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The Evolution of Massage and Bodywork

Written by Chris Corrales

September 24, 2019

With time, everything evolves. Everything gets better, hopefully. In Dublin, CA, a genesis is happening, massage and bodywork is getting better, not only in terms of the therapy but also for practice members. Our clients have better results with their issues like low back pain, kyphosis, lordosis, scoliosis, tension headaches, whiplash, asthma, sciatic pain, arm/hand numbness, carpal tunnel syndrome, plantar fasciitis, bunions, etc.
The Big Bang at MedicinEvolution is client empowerment, self-agency, and understanding the problem. Most therapists don’t fulfill their role as educators and clients are kept in the dark or continuously relying on professionals to “fix” them.

I’m going to post frequently on a book I plan to write about the body. There are fundamental functions and things we can all learn and practice that can affect the quality of our health.

Why The Body Manual?

The hospital was my second childhood home. Frequent asthma attacks sent me to the ER. A shot of epinephrine or a breathing treatment were the only things that calmed those silent suffocating experiences. I was grateful for them!

Outside of the attacks, I had regular visits to my asthma doc, and we’ll call him, Dr. Better. Dr. Better knew me on a first-name basis. I’d go to him regularly for check-ups on the status of my asthma. He would check my spirometer reading each visit, listen to my lungs, inquired about any ER visits, and always inquired about the status of my asthma.

Dr. Better always made sure that medicines were fully stocked, and in a very polite, reassuring, gentle voice reminded me of how important it was to take them regularly. The medication certainly brought relief to acute attacks. He was concerned, especially if I had an attack between the regular check-ups. After attacks, he would emphasize the importance of taking the pills and blue inhaler twice a day, and that a proper course of medicines would prevent attacks. If asthma did flare up, I should puff the yellow steroid inhaler as needed.

My mom, who was an RN reinforced the doctor’s orders. She explained that for the medicines to work, they needed to be in my bloodstream constantly. I was a good patient and took the medication as prescribed. I was hopeful my asthma would go away. When I wasn’t regular with the course and an attack hit, I saw it as a sin of my inconsistency.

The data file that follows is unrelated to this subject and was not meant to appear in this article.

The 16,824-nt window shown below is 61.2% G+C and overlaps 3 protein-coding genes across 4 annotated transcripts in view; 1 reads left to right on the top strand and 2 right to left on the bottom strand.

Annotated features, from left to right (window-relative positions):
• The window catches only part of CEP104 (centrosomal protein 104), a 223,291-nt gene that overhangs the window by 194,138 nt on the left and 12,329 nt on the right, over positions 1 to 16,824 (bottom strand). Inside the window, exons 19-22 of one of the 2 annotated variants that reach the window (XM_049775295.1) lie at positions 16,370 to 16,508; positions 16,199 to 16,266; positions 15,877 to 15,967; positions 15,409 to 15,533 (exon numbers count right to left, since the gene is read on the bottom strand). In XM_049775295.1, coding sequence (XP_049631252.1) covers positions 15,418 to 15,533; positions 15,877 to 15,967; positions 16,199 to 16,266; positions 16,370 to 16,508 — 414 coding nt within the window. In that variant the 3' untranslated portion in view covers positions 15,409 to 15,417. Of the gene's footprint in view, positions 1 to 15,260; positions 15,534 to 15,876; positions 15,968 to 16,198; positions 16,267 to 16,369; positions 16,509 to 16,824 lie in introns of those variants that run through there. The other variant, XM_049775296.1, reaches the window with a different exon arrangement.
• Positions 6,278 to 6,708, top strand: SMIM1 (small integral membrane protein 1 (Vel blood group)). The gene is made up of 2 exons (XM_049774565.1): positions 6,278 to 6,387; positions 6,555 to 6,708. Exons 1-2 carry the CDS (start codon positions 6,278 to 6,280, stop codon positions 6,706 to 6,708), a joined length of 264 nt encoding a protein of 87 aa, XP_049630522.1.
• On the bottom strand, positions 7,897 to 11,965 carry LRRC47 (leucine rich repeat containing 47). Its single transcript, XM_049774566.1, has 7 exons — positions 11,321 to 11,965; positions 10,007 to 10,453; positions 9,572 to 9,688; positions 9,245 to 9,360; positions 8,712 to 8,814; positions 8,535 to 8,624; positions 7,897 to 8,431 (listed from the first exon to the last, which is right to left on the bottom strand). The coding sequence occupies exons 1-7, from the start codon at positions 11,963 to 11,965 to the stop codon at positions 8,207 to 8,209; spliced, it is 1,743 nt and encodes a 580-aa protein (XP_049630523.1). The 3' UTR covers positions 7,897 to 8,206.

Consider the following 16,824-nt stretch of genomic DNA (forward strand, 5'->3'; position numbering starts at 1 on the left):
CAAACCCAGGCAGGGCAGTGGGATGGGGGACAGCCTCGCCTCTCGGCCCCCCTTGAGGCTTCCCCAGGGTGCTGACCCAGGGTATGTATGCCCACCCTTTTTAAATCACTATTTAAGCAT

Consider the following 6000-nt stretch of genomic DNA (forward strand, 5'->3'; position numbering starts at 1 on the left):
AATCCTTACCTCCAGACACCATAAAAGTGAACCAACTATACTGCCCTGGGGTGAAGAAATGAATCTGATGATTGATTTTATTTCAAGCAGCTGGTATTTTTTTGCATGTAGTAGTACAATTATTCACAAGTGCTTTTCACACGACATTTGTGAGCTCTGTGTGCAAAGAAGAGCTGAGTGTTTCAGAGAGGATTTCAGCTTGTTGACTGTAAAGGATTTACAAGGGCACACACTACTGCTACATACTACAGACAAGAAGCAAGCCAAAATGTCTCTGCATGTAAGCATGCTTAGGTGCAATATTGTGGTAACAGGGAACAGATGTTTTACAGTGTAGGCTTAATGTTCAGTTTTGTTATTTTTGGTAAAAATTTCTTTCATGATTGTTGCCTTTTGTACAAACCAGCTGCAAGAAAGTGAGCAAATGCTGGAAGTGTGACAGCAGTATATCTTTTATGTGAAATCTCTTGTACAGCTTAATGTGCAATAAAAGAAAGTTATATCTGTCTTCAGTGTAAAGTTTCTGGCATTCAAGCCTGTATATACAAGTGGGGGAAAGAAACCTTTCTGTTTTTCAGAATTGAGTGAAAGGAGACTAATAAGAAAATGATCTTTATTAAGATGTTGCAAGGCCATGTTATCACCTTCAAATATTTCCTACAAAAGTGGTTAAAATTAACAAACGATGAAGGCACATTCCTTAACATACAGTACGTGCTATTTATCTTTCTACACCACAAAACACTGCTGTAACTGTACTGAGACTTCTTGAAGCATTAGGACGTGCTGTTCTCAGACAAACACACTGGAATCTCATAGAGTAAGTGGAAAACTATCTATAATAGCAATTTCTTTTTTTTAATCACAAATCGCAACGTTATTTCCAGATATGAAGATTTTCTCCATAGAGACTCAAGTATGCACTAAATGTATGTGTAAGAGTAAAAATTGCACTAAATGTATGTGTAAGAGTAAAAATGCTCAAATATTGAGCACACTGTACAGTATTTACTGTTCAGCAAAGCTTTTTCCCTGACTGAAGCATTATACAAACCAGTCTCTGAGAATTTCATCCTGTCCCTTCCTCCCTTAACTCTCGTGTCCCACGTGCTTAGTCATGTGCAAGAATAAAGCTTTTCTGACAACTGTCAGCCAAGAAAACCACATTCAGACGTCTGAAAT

The medicines made me feel sick. My stomach was perpetually queasy, and I had unbearable jitters; after about a year of taking them religiously, I couldn’t do it anymore. The side effects were bad. However, they weren’t my biggest frustration which was that the medicines didn’t seem to affect the underlying asthma condition. My allergies or the fact that asthma would come on with exercise didn’t change. Taking the medication wasn’t worth it; they felt like bandaids masking a teeming infection.

I decided to do my research. I stopped the medicines and did things differently. This was before alternative medicine was a thing. There was no, or at least very little scientific research, or eclectic ideas readily available. I had to create my own. My body and my asthma became my laboratory. This was the beginning of The Body Manual. Today we have access to things like body hacking, human potential, and neuroscience. Conventional medicine is a system, and alternative medicine practitioners work within their systems, it’s body hackers who function in the realm of “the next new thing.” I don’t mean to say body hacking is the end-all, but it’s the beginning of going out and experiencing, trying new and different things.

I’m not sure this fits snugly into any of those categories. In one word, The Body Manual is about connection. Connection to ourselves, to others, and the world around us, primarily the natural world as we are a part of nature.

Why is a book like The Body Manual necessary today
when there’s so much already available?

The Body Manual is a starting point. We don’t need to get into a lot of technical stuff. Let’s face it; people are extreme, doing simple, easy things can create connection and balance. That’s the first thing that needs to happen, is default to center. We’re either sedentary or we over-exercise, we smoke cigarettes or eat lots of sugar, we party hard, or we’re isolated. The Body Manual is that book that can be used by anyone to get that dial closer to healthy without relying on stuff outside of ourselves.

Both the User and the Tech

Connection is the bottom line of this book. Connecting to our bodies in the way that I’m proposing is a unique thing, especially in this fast-paced time of technology and busyness. Most of us interact with our bodies the way we do with technology; we think of our role as being “the user.” We’re used to holding a piece of technology and interacting with it. The irony is that in our bodies, we’re both the user and the technology at the same time. Without a “manual,” we default more to the role of “the user” rather than “the technology” role.

What does “being the tech” mean?

When I was suffering from asthma, I would’ve loved a manual with tips tricks, and things to think about that would help me gain more awareness and agency over my body, like breathing exercises, nutrition, prevention, what to avoid, do more of, etc. I indeed received education around my asthma, but it was centered around medicine rather than around me and the things I could do to access my body’s potential. Asthma brought me to death’s door twice. I needed something that I could do from within outside of depending on heroic medicine.

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